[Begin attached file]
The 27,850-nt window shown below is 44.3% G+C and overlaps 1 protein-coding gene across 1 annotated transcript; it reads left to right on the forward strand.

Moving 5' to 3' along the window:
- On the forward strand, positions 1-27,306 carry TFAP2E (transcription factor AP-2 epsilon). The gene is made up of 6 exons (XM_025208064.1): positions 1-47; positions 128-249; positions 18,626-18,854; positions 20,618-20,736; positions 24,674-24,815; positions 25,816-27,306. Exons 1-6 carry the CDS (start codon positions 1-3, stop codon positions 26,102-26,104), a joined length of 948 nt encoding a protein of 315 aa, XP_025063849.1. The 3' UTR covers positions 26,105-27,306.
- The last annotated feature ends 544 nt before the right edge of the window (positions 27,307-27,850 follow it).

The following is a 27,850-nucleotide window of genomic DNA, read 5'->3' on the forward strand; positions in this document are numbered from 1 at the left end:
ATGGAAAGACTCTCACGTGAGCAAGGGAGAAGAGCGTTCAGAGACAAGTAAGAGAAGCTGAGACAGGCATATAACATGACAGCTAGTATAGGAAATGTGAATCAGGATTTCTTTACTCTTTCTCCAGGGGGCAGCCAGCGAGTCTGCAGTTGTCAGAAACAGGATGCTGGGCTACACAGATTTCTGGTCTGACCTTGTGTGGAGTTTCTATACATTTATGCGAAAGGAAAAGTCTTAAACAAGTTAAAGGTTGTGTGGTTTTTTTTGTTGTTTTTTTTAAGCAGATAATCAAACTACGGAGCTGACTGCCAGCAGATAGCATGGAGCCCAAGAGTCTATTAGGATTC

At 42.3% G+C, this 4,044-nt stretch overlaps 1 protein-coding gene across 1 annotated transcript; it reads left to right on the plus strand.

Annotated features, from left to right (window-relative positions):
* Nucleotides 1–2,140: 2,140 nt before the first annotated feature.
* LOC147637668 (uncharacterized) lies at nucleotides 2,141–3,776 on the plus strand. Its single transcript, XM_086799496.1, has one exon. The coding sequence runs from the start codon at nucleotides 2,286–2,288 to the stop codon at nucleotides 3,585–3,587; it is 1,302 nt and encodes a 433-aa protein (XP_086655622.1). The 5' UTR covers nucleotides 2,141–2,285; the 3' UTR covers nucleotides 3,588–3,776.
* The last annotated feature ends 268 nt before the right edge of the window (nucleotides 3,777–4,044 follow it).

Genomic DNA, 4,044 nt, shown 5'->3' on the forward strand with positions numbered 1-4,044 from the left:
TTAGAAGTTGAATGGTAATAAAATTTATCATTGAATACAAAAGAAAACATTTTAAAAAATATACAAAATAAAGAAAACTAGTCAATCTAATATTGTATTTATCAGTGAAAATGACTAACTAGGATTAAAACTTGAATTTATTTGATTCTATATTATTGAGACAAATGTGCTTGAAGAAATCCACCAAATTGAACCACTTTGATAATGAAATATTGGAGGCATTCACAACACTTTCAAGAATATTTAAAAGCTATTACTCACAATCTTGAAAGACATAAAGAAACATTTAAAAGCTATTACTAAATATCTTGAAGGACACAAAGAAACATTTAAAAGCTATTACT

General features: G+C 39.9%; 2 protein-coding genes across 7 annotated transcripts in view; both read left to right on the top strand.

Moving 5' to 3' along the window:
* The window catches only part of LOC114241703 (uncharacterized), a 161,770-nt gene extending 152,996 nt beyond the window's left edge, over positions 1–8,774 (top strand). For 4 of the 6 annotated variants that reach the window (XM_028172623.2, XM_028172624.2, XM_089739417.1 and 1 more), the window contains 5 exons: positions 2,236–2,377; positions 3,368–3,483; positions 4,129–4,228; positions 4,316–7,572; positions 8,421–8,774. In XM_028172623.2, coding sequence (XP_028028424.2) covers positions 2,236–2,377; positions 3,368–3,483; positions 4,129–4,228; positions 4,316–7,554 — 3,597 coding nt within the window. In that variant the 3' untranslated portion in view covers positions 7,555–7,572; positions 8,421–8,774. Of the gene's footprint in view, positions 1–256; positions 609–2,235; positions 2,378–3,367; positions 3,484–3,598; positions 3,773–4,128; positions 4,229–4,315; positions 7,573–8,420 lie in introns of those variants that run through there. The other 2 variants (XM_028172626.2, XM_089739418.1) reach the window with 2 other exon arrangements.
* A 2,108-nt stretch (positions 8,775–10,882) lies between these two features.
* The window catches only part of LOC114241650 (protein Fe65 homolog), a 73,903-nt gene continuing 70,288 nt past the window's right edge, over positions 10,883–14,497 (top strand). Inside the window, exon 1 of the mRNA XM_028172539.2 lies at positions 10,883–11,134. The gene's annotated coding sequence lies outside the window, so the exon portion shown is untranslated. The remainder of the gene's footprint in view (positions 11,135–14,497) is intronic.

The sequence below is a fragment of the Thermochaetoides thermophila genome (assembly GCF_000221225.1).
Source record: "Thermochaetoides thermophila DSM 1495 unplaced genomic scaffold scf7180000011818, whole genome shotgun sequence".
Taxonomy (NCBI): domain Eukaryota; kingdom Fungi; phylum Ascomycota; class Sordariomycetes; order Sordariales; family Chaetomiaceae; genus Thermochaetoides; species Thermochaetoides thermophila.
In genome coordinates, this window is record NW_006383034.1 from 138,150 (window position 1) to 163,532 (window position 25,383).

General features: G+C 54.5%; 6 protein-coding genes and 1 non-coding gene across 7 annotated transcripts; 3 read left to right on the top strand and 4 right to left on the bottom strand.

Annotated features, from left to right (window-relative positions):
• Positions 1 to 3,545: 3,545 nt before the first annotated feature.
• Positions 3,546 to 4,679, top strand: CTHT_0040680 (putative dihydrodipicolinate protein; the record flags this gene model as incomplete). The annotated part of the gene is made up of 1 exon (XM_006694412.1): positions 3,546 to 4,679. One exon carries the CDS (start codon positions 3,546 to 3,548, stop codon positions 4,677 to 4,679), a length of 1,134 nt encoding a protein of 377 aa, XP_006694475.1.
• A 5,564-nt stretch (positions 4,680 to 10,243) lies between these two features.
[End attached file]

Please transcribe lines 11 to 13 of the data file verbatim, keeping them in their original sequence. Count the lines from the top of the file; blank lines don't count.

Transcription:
* The last annotated feature ends 268 nt before the right edge of the window (nucleotides 3,777–4,044 follow it).

Genomic DNA, 4,044 nt, shown 5'->3' on the forward strand with positions numbered 1-4,044 from the left:
TTAGAAGTTGAATGGTAATAAAATTTATCATTGAATACAAAAGAAAACATTTTAAAAAATATACAAAATAAAGAAAACTAGTCAATCTAATATTGTATTTATCAGTGAAAATGACTAACTAGGATTAAAACTTGAATTTATTTGATTCTATATTATTGAGACAAATGTGCTTGAAGAAATCCACCAAATTGAACCACTTTGATAATGAAATATTGGAGGCATTCACAACACTTTCAAGAATATTTAAAAGCTATTACTCACAATCTTGAAAGACATAAAGAAACATTTAAAAGCTATTACTAAATATCTTGAAGGACACAAAGAAACATTTAAAAGCTATTACT